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Next Up - Virginia Tech

For Maryland, the Duke game was huge.  It's no less important for Virginia Tech.  If they lose, their last two chances are against UNC at home and FSU on the road, and each game will see ever more pressure.  For the Hokies, as George Allen might have said, the future is now.  Toss in the humiliation in Durham, and things are likely to get very intense in Blacksburg.

For Duke, win or lose, here's the good side:  this could be the second tournament-grade game, which will come in handy in a couple of weeks.

Like Gary Williams and Maryland, although without quite the same intensity, Virginia Tech has little use for Duke.  In their first performance against Duke in the ACC, Seth Greenberg famously got tossed as Duke ripped Tech apart.

In Blacksburg later that season, Virginia Tech shocked the Devils.  Between the two games, an intense rivalry was formed, and Virginia Tech became a thorn in Duke's side.  Along the way, this led of course to the famous buzzer beater by Sean Dockery, Deron Washington kicking Lee Melchionni in the face, mild-mannered preacher's son DeMarcus Nelson getting T'd up, and Ken Redick getting in the face of Tech A.D. Jim Weaver after Virginia Tech fans refused to let the people behind the Duke bench leave (this was verified by other Duke fans present).

So don't expect things to be mellow.

This year has been a disappointment for Tech, with a series of close games going the other way:  Xavier, Seton Hall, Wisconsin, Georgia out of conference, and Clemson, B.C. and FSU in the league.

Had those games gone the other way, Tech would be a Top Ten team.

There's not much you can say about the Xavier game - it was a fluke shot, like Dockery's.  But otherwise, Tech has been erratic, which has been their pattern since they joined the ACC: they get incredibly up for the big opponents, and less so for teams farther down the standings.

Part of the reason why Tech has been so up and down is because they are not yet able to recruit on an elite level and they have gambled on some people.

On this year's team, several guys were recruited on potential and a couple were recruited late or with questionable character.  Hank Thorns, for instance:  a short (5-9) point out of Vegas, he was a late gamble who has generally paid off.  Or Jeff Allen, a talented big man at 6-7 who has significant talent, but who showed up last season pudgy and then got suspended for bumping an official. A slimmed-down Allen was suspended recently for offering a one-finger salute to Maryland fans.

Terrell Bell is a talented but erratic athlete.  Dorenzo Hudson is gifted but hasn't fully arrived.  Chieck Diakite has talent but hasn't become a significant player.

Then there are the guys who opted out or were asked to leave.  Gus Gilchrist bailed on his commitment after the horrific massacre in Blacksburg by a mentally ill student (can we just say how impressively Virginia Tech, as an institution, has come to terms with this? It's remarkable). Nigel Munson, who might have started this season, is at GW with Greenberg apparently feeling that Karl Hobbs tampered with his guard. Wynton Witherspoon bailed.  Marquie Cooke was around for a year or so before he left, perhaps to Tech's relief.   The NCAA forced Darrion Pellum to retake the test when they were suspicious about the initial results and he never suited up. Kendall Durant committed but never enrolled, apparently because of academics.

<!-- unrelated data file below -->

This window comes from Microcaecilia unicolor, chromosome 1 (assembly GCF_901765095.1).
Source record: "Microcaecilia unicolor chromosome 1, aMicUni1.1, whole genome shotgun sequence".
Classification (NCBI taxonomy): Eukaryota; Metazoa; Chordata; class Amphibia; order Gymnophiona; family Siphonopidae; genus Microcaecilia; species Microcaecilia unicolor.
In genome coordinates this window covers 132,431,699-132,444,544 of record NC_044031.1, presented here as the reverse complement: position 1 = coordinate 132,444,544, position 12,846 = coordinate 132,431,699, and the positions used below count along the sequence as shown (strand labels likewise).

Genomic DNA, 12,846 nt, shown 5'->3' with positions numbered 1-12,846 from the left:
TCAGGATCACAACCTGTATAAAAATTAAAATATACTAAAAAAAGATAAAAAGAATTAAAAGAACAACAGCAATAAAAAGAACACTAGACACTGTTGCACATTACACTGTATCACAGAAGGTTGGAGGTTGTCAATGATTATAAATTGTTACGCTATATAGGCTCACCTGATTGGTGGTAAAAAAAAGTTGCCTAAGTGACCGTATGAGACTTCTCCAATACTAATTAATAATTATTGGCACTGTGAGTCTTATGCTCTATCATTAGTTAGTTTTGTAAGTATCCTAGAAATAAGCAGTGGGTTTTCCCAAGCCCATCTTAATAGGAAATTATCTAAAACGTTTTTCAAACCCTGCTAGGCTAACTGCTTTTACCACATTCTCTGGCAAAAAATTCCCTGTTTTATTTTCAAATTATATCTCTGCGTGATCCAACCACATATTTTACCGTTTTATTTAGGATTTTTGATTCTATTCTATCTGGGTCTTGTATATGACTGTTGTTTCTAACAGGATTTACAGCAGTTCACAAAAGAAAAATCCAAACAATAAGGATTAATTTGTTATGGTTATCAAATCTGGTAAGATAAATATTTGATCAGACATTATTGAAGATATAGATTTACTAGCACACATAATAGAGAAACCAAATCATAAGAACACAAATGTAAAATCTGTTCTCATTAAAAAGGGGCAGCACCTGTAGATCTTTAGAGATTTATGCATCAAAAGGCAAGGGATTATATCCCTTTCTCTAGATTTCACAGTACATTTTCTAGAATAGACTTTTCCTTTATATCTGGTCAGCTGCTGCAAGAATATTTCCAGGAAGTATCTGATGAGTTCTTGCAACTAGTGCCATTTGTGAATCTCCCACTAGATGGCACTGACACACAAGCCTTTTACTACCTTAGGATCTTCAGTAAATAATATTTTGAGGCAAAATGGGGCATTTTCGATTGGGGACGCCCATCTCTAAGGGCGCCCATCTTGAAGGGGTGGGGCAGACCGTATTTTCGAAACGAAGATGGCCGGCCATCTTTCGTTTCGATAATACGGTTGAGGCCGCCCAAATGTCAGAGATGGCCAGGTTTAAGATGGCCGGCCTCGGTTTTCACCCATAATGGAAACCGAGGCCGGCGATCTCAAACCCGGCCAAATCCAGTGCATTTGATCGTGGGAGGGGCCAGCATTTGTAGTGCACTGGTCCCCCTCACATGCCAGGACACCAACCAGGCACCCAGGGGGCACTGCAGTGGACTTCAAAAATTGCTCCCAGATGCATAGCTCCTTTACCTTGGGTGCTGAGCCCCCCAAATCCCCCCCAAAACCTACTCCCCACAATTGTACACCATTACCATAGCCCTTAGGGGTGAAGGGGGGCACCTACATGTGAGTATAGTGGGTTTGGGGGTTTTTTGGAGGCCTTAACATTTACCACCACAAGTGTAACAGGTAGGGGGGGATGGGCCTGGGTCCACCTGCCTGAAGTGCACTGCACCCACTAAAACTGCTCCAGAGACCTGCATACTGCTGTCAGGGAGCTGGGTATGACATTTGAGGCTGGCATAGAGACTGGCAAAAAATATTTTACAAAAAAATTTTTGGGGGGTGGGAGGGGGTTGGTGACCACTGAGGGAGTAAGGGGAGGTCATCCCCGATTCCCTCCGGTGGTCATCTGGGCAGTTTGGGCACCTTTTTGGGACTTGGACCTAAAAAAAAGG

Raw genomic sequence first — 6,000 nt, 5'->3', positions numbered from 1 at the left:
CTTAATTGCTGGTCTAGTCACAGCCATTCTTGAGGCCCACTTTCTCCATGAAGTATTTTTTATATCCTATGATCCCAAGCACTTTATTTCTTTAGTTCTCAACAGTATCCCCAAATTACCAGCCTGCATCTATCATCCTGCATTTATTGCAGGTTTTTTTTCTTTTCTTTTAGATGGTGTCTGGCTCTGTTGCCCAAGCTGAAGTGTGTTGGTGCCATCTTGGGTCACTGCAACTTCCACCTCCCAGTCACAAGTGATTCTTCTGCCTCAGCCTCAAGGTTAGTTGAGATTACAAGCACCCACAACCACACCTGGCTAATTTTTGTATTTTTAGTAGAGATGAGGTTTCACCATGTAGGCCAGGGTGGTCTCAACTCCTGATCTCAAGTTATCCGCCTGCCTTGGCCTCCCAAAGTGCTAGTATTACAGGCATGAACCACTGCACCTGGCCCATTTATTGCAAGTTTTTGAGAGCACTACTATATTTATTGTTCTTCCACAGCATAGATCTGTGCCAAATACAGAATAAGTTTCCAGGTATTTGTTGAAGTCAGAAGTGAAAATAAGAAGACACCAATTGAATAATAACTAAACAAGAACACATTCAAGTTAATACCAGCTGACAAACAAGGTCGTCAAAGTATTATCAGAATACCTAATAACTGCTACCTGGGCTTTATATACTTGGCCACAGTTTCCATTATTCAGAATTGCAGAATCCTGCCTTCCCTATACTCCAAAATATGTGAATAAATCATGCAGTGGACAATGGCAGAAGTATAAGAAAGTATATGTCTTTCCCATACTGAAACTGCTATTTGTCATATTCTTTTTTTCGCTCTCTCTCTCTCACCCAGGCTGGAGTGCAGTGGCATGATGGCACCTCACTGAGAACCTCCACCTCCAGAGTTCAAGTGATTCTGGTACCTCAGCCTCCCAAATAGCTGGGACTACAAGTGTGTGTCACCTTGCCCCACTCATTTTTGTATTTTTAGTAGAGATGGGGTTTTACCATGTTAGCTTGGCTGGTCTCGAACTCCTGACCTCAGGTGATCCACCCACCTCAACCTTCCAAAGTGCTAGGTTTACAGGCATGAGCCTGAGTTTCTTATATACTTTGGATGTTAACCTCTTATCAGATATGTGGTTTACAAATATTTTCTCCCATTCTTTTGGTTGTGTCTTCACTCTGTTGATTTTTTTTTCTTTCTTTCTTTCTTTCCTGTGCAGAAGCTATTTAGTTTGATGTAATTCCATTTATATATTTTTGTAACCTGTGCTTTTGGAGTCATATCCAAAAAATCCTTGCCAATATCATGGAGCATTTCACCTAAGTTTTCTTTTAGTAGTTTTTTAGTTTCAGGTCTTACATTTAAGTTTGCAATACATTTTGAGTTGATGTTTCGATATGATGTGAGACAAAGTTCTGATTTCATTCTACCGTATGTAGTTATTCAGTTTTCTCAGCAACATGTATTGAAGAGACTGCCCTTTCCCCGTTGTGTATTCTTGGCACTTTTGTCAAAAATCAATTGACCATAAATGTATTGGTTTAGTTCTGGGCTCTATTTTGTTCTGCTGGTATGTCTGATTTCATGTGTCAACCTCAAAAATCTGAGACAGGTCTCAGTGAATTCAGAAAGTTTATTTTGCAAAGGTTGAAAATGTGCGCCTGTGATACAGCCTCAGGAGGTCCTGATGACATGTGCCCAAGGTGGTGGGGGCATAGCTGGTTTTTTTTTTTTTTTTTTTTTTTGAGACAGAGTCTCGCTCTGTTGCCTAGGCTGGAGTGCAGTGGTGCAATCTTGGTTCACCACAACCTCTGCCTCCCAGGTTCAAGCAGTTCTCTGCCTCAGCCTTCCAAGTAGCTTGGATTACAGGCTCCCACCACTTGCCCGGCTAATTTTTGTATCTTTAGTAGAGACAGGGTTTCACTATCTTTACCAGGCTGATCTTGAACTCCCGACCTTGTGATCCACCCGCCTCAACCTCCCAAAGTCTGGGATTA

That's a lot of turnover and instability.  But when you're building, sometimes you have to take chances.

And in fairness, some of their gambles have panned out.  Jamon Gordon and Zabian Dowdell were excellent, and Coleman Collins had some great moments.

On this year's team, A.D. Vassallo has turned into a really good player.  And while Allen has been a pain at times, he is a power in the post.  We really admire Hank Thorns.  But Malcolm Delaney has emerged as their rock.

He was the only kid who was effective in Durham, scoring 12 points on 6-12 shooting (no one else topped nine), and he'll be the first guy Duke has to control.

Much of that will no doubt to fall to Elliot Williams.  The rookie has really come on since moving into the starting lineup and has become a superb perimeter defender.

A.D. Vassallo has become one of the ACC's best offensive threats and will probably see a lot of Jon Scheyer and Gerald Henderson.  Diakite is starting, but he's only getting about 17 minutes a game, and Duke will see as much of J.T. Thompson and Victor Davila as they will of Diakite.

Duke will almost certainly play without Nolan Smith, who of course suffered a concussion in the Maryland game, which means the defense takes a hit.

Lance Thomas will probably play a major role in this game, and here's who else probably will: Dave McClure.  His versatility will let him help out in the paint, or, in Smith's absence, to help out on the perimeter.

Tech also doesn't really have a good matchup for Kyle Singler. If he's on from outside, he can personally nuke their defensive strategy.  Allen can't play him all over the court without exposing the inside, and that goes for Davila as well.  J.T. Thompson could end up spending time on him.  But whoever it is, it's a mismatch.

And Gerald Henderson has proved a mismatch for everyone. Given the history of this rivalry, we won't be shocked if he takes some hard hits in this game.

Like it usually does, a game between Duke and Tech will come down to defensive intensity and a highly physical game.  Unlike the last couple of years, Duke is more experienced and tested.  That's really important, but so is playing at home with your postseason pretty much on the line. Despair is a big factor in March.  Pile that on top of the disdain for Duke, and you have the ingredients for a great game.